The County You Live, Work And Play
Rising Obesity Among Primary Pupils
The percentage of Lanarkshire school children who are obese or severely obese in primary one has increased. New government figures have revealed a tiny year-on-year rise, following a survey of over 7000 youngsters.
It means that 5.9 per cent of P1 kids have been classified as being either obese or severely obese – compared to 5.8 per cent last year.
However, the statistics for Lanarkshire are better than the Scottish average.
Across the country, 6.2 per cent of primary one pupils are either obese or severely obese, down from 6.4 per cent the previous year.
Jonathan Cavana, NHS Lanarkshire’s child healthy weight programme manager, said: “NHS Lanarkshire and its partners are involved in a range of initiatives to encourage children and young people to adopt more active lifestyles and healthier diets. We would encourage parents to take advantage of the programmes that are available to them.
“Our package of support includes the Healthy Schools and Healthy Families programmes which are based on a sustainable approach to the long-term prevention of unhealthy weight gain in childhood. The aim is to support children and their families to make positive lifestyle choices related to food and exercise which will help them to achieve and maintain a healthy weight status now and into adulthood.”
The latest figures for 2014/15 were released by Information Services Division Scotland, a part of NHS Scotland which provides health service data used in planning.
The Body Mass Index (BMI) of 7067 children of primary one age was looked at across the NHS Lanarkshire area, compared to 7195 the previous year.
The survey shows 0.6 per cent (down from 0.8 the previous year) were underweight; 85.8 (85.4) per cent were at a healthy weight; 7.7 (8) per cent were overweight; 3.6 (3.3) per cent were obese; and 2.3 (2.5) per cent were severely obese.
While the percentage of obese or severely obese in primary ones across Lanarkshire has increased, the actual number dipped slightly from 417 to 416.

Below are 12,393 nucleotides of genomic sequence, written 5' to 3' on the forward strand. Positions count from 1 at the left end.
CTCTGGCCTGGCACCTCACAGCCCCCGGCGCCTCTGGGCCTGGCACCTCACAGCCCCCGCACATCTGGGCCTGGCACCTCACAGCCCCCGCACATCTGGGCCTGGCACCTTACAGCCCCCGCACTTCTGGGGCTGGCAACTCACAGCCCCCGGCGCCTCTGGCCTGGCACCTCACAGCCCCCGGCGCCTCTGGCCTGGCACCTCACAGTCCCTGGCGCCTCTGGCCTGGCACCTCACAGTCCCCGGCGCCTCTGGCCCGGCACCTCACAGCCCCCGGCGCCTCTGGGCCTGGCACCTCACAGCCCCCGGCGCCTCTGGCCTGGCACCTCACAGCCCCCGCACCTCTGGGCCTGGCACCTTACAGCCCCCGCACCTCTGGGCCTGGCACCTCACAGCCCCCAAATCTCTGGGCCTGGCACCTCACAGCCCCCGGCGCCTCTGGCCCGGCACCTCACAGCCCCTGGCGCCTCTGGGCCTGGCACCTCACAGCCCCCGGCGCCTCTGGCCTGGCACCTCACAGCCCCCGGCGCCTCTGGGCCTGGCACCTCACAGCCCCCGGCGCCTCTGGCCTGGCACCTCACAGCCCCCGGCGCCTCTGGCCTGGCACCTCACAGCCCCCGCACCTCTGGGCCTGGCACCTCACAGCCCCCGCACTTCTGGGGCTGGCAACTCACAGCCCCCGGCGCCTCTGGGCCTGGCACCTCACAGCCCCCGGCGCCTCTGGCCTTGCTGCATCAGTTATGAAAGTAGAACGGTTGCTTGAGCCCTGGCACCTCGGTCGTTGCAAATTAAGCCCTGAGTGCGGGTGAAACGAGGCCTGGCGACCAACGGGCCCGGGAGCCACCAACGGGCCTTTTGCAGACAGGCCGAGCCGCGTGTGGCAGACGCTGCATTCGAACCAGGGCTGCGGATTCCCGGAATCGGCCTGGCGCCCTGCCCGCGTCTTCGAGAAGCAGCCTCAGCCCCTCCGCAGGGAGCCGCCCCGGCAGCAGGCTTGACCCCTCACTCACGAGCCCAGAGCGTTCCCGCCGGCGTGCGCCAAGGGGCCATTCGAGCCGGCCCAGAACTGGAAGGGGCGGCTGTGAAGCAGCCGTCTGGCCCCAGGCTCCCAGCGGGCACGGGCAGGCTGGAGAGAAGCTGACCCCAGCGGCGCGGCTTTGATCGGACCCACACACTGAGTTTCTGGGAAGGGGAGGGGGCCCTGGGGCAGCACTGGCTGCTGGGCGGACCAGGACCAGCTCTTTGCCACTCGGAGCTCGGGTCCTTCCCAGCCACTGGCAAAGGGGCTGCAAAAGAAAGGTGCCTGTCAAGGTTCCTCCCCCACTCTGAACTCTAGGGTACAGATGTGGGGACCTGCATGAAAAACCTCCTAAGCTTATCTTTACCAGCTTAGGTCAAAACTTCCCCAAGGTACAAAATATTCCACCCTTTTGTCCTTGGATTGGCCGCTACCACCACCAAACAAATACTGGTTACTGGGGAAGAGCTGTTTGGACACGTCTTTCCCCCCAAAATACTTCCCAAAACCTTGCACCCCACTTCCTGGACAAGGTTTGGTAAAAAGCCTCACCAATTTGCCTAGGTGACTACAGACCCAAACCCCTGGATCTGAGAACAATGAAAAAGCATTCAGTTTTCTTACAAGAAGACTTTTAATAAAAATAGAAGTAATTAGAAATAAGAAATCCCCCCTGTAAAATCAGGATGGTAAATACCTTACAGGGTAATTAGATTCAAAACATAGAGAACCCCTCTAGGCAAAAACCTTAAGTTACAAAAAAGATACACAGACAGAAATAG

The report from ISD Scotland states: “There is continued concern over the levels of overweight and obesity among children in Scotland.
“Obesity during childhood is a health concern in itself, but can also lead to physical and mental health problems in later life, such as heart disease, diabetes, osteoarthritis, back pain, increased risk of certain cancers, low self-esteem and depression.
“Being underweight in childhood can also be a cause for concern, indicating poor nutritional intake and/or underlying medical problems.”
The statistics are derived from height and weight measurements recorded at the primary one health review. And the report adds: “Body Mass Index (BMI) is one of the most widely used methods for assessing body composition in children aged two years or older and adults. BMI is calculated by dividing an individual’s weight (in kilograms) by their height squared (in metres2) and gives an indication of whether weight is in proportion to height.
“Whilst BMI generally gives a good indication of body composition, it can occasionally misclassify individuals with heavy musculature as being overweight or obese.”
Primary one pupils are more likely to be either obese or severely obese in North Lanarkshire, compared to South Lanarkshire.
The health divide was revealed in figures from ISD Scotland.
In the south of the county a total of 5.7 per cent of P1s were found to be either obese or severely obese. However, that figure rose to 6.2 per cent in the north.
The survey shows that in South Lanarkshire 0.4 per cent are underweight; 86.2 per cent are healthy; 7.7 per cent are overweight; 3.4 per cent are obese; and 2.3 per cent are severely obese.
In North Lanarkshire 0.8 per cent are underweight; 85.4 per cent are healthy; 7.6 per cent are overweight; 3.8 per cent are obese; and 2.4 per cent are severely obese.